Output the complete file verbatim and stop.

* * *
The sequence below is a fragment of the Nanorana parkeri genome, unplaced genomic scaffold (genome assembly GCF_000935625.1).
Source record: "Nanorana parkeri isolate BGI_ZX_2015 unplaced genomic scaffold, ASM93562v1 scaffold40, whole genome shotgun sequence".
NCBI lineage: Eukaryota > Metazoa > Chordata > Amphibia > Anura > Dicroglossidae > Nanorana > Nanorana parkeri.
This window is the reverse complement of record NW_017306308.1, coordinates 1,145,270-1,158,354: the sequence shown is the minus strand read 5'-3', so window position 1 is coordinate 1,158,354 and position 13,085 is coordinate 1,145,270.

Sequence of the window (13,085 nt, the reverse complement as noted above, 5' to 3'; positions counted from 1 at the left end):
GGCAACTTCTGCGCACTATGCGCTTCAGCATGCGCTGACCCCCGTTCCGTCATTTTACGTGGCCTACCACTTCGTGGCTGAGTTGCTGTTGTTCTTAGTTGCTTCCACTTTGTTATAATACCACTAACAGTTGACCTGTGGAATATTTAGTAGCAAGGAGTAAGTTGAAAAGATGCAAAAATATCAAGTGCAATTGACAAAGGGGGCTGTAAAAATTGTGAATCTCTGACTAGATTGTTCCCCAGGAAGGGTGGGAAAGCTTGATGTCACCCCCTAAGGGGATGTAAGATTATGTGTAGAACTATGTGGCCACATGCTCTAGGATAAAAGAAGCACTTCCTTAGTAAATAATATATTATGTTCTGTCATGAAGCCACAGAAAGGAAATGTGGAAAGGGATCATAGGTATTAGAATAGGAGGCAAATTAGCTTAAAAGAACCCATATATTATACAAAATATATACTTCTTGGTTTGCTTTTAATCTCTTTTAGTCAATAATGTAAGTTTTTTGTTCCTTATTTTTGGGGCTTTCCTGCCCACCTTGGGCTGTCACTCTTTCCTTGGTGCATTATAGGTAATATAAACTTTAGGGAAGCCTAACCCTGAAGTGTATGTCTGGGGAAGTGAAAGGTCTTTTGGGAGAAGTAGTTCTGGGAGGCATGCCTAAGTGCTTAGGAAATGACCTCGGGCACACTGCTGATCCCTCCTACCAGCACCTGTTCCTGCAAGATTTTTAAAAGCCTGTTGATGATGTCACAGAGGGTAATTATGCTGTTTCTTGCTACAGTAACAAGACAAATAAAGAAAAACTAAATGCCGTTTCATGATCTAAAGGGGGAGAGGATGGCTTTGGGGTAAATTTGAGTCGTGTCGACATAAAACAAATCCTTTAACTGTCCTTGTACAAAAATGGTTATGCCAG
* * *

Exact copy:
The sequence below is a fragment of the Nanorana parkeri genome, unplaced genomic scaffold (genome assembly GCF_000935625.1).
Source record: "Nanorana parkeri isolate BGI_ZX_2015 unplaced genomic scaffold, ASM93562v1 scaffold40, whole genome shotgun sequence".
NCBI lineage: Eukaryota > Metazoa > Chordata > Amphibia > Anura > Dicroglossidae > Nanorana > Nanorana parkeri.
This window is the reverse complement of record NW_017306308.1, coordinates 1,145,270-1,158,354: the sequence shown is the minus strand read 5'-3', so window position 1 is coordinate 1,158,354 and position 13,085 is coordinate 1,145,270.

Sequence of the window (13,085 nt, the reverse complement as noted above, 5' to 3'; positions counted from 1 at the left end):
GGCAACTTCTGCGCACTATGCGCTTCAGCATGCGCTGACCCCCGTTCCGTCATTTTACGTGGCCTACCACTTCGTGGCTGAGTTGCTGTTGTTCTTAGTTGCTTCCACTTTGTTATAATACCACTAACAGTTGACCTGTGGAATATTTAGTAGCAAGGAGTAAGTTGAAAAGATGCAAAAATATCAAGTGCAATTGACAAAGGGGGCTGTAAAAATTGTGAATCTCTGACTAGATTGTTCCCCAGGAAGGGTGGGAAAGCTTGATGTCACCCCCTAAGGGGATGTAAGATTATGTGTAGAACTATGTGGCCACATGCTCTAGGATAAAAGAAGCACTTCCTTAGTAAATAATATATTATGTTCTGTCATGAAGCCACAGAAAGGAAATGTGGAAAGGGATCATAGGTATTAGAATAGGAGGCAAATTAGCTTAAAAGAACCCATATATTATACAAAATATATACTTCTTGGTTTGCTTTTAATCTCTTTTAGTCAATAATGTAAGTTTTTTGTTCCTTATTTTTGGGGCTTTCCTGCCCACCTTGGGCTGTCACTCTTTCCTTGGTGCATTATAGGTAATATAAACTTTAGGGAAGCCTAACCCTGAAGTGTATGTCTGGGGAAGTGAAAGGTCTTTTGGGAGAAGTAGTTCTGGGAGGCATGCCTAAGTGCTTAGGAAATGACCTCGGGCACACTGCTGATCCCTCCTACCAGCACCTGTTCCTGCAAGATTTTTAAAAGCCTGTTGATGATGTCACAGAGGGTAATTATGCTGTTTCTTGCTACAGTAACAAGACAAATAAAGAAAAACTAAATGCCGTTTCATGATCTAAAGGGGGAGAGGATGGCTTTGGGGTAAATTTGAGTCGTGTCGACATAAAACAAATCCTTTAACTGTCCTTGTACAAAAATGGTTATGCCAG